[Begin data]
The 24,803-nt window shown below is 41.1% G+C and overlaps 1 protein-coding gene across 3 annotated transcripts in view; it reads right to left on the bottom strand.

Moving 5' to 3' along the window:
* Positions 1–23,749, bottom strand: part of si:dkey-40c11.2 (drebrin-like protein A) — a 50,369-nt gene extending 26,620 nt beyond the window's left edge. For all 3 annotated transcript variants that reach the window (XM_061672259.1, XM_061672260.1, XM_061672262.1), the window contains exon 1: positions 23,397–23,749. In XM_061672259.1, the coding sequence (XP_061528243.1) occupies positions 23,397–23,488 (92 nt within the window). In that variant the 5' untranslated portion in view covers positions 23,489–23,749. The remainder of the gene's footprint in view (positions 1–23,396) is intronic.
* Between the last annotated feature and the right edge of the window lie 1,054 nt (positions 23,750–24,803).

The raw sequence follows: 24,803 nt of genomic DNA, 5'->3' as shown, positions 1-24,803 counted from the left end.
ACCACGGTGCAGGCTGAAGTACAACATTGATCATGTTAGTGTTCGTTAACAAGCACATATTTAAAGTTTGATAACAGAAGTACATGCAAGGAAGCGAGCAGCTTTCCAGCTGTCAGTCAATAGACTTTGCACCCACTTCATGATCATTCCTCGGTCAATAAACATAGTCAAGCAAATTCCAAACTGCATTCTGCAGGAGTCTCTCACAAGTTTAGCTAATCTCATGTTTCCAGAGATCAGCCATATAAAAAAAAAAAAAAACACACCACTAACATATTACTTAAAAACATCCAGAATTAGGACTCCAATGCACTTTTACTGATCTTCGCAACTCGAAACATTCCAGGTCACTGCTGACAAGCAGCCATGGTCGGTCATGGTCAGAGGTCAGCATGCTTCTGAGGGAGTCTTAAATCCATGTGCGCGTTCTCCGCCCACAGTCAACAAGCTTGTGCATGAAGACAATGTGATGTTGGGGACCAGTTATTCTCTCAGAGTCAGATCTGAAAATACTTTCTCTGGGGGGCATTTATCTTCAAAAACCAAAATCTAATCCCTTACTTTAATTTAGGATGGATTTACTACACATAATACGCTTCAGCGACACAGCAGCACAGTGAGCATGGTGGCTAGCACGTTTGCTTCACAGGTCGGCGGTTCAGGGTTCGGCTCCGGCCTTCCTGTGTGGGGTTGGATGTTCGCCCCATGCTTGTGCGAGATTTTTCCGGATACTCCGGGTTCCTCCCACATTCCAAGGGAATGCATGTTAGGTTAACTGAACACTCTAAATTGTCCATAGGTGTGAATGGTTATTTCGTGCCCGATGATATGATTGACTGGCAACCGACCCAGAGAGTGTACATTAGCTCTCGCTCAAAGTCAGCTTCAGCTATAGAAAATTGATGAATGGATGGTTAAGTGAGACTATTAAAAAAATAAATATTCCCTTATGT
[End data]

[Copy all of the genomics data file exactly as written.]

The 24,803-nt window shown below is 41.1% G+C and overlaps 1 protein-coding gene across 3 annotated transcripts in view; it reads right to left on the bottom strand.

Moving 5' to 3' along the window:
* Positions 1–23,749, bottom strand: part of si:dkey-40c11.2 (drebrin-like protein A) — a 50,369-nt gene extending 26,620 nt beyond the window's left edge. For all 3 annotated transcript variants that reach the window (XM_061672259.1, XM_061672260.1, XM_061672262.1), the window contains exon 1: positions 23,397–23,749. In XM_061672259.1, the coding sequence (XP_061528243.1) occupies positions 23,397–23,488 (92 nt within the window). In that variant the 5' untranslated portion in view covers positions 23,489–23,749. The remainder of the gene's footprint in view (positions 1–23,396) is intronic.
* Between the last annotated feature and the right edge of the window lie 1,054 nt (positions 23,750–24,803).

The raw sequence follows: 24,803 nt of genomic DNA, 5'->3' as shown, positions 1-24,803 counted from the left end.
ACCACGGTGCAGGCTGAAGTACAACATTGATCATGTTAGTGTTCGTTAACAAGCACATATTTAAAGTTTGATAACAGAAGTACATGCAAGGAAGCGAGCAGCTTTCCAGCTGTCAGTCAATAGACTTTGCACCCACTTCATGATCATTCCTCGGTCAATAAACATAGTCAAGCAAATTCCAAACTGCATTCTGCAGGAGTCTCTCACAAGTTTAGCTAATCTCATGTTTCCAGAGATCAGCCATATAAAAAAAAAAAAAAACACACCACTAACATATTACTTAAAAACATCCAGAATTAGGACTCCAATGCACTTTTACTGATCTTCGCAACTCGAAACATTCCAGGTCACTGCTGACAAGCAGCCATGGTCGGTCATGGTCAGAGGTCAGCATGCTTCTGAGGGAGTCTTAAATCCATGTGCGCGTTCTCCGCCCACAGTCAACAAGCTTGTGCATGAAGACAATGTGATGTTGGGGACCAGTTATTCTCTCAGAGTCAGATCTGAAAATACTTTCTCTGGGGGGCATTTATCTTCAAAAACCAAAATCTAATCCCTTACTTTAATTTAGGATGGATTTACTACACATAATACGCTTCAGCGACACAGCAGCACAGTGAGCATGGTGGCTAGCACGTTTGCTTCACAGGTCGGCGGTTCAGGGTTCGGCTCCGGCCTTCCTGTGTGGGGTTGGATGTTCGCCCCATGCTTGTGCGAGATTTTTCCGGATACTCCGGGTTCCTCCCACATTCCAAGGGAATGCATGTTAGGTTAACTGAACACTCTAAATTGTCCATAGGTGTGAATGGTTATTTCGTGCCCGATGATATGATTGACTGGCAACCGACCCAGAGAGTGTACATTAGCTCTCGCTCAAAGTCAGCTTCAGCTATAGAAAATTGATGAATGGATGGTTAAGTGAGACTATTAAAAAAATAAATATTCCCTTATGT